To begin with, our hero here crafted scripts for his servers that would, when GoogleBot dropped by, begin generating an essentially endless number of subdomains, all with one page containing keyword-rich scraped content, keyworded links, and PPC ads for those keywords. Spambots are shipped out to put GoogleBot on the odor through referral and comment spam to tens of thousands of blogs around the world. The spambots supply the broad setup, and it doesn’t take much to find the dominos to fall.

GoogleBot finds out the spammed links and, because of its purpose in life, follows them into the community. Once GoogleBot is sent into the net, the scripts running the servers only keep generating pages- page after page, all with a unique subdomain, all with keywords, scraped content, and PPC advertisements. These pages have indexed and suddenly you’ve got yourself a Google index 3-5 billion webpages thicker in under 3 months.

Reports indicate, at first, the PPC advertisements on these pages were from Adsense, Google’s very own PPC support. The best irony then is Google benefits financially out of all of the impressions being billed to AdSense users as they appear across these countless junk pages. The AdSense earnings from this endeavor were the point, after all. Cram in numerous webpages which, by sheer force of numbers, individuals would find and click on the advertisements in these pages, making the spammer a great profit in a really short amount of time.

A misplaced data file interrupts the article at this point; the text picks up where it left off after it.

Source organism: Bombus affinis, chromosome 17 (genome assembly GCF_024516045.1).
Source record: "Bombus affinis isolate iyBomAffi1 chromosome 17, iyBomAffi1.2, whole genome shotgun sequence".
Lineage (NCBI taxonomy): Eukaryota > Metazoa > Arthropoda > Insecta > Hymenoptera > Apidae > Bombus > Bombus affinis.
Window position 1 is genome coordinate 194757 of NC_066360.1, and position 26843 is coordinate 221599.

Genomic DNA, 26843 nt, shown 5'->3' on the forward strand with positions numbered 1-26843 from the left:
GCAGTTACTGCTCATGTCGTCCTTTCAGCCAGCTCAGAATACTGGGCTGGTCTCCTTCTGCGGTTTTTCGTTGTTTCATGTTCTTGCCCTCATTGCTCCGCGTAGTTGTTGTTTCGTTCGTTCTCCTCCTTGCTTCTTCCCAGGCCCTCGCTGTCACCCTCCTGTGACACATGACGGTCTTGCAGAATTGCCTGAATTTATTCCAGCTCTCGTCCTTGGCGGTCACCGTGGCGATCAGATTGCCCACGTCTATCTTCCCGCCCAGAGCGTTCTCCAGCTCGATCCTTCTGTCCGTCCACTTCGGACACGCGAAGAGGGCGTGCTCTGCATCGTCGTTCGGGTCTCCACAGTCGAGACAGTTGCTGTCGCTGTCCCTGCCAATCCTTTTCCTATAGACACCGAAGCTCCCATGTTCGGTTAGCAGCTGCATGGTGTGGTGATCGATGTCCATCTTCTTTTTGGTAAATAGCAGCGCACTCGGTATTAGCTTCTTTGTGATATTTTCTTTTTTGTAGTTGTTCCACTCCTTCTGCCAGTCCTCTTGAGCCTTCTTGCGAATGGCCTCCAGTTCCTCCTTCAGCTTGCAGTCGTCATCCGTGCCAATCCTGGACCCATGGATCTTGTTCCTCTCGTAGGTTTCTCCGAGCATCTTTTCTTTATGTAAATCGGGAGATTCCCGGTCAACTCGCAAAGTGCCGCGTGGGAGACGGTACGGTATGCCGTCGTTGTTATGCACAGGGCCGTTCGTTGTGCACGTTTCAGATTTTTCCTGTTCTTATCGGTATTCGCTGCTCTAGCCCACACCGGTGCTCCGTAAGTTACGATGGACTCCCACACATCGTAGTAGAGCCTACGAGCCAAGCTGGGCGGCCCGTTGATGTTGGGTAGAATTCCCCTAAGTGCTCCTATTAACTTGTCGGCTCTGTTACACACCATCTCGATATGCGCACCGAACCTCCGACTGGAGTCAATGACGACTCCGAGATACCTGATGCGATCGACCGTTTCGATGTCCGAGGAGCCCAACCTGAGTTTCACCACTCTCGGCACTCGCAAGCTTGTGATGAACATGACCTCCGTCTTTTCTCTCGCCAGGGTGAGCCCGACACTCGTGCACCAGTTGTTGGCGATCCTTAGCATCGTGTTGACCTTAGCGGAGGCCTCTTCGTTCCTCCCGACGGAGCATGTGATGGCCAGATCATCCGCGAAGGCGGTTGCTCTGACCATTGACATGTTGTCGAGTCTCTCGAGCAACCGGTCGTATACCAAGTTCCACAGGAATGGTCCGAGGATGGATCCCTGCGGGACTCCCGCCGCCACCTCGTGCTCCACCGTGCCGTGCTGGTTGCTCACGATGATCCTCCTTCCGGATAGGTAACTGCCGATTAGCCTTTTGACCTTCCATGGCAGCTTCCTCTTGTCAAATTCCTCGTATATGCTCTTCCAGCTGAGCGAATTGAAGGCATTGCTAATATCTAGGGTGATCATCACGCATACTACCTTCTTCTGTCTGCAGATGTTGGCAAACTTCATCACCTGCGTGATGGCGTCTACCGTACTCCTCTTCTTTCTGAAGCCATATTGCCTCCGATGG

What is Broken?

Word of the achievement spread like wildfire from the DigitalPoint forums. The “general public” is, as of yet, out of the loop, and will likely remain so. A response by a Google engineer emerged on a Threadwatch thread about the subject, calling it a “bad data push”. Basically, the business line was they have not, in fact, additional 5 billions pages. Later asserts include assurances the problem will be fixed algorithmically. Those after the problem (by tracking the known domains the spammer was using) see only that Google is removing them in the index manually.

The tracking is accomplished with the “site:” command. A control which, theoretically, displays the total number of indexed pages in the website you specify after the colon. Google has already admitted there are issues with this control, and “5 billion pages”, they appear to be promising, is only another symptom of it. These issues extend beyond only the site: control, but the display of the number of outcomes for many queries, which some believe are highly inaccurate and sometimes fluctuate wildly. Google admits they have indexed some of these spammy subdomains, but so far haven’t provided any alternate numbers to dispute that the 3-5 billion revealed initially through the site: command.

Over the past week the number of the spammy domains & subdomains indexed has steadily dwindled as Google personnel remove the listings manually. There has been no official announcement that the “loophole” is closed. This presents the obvious issue that, because the manner was shown, there’ll be a number of copycats rushing to cash in before the algorithm has been changed to take care of it.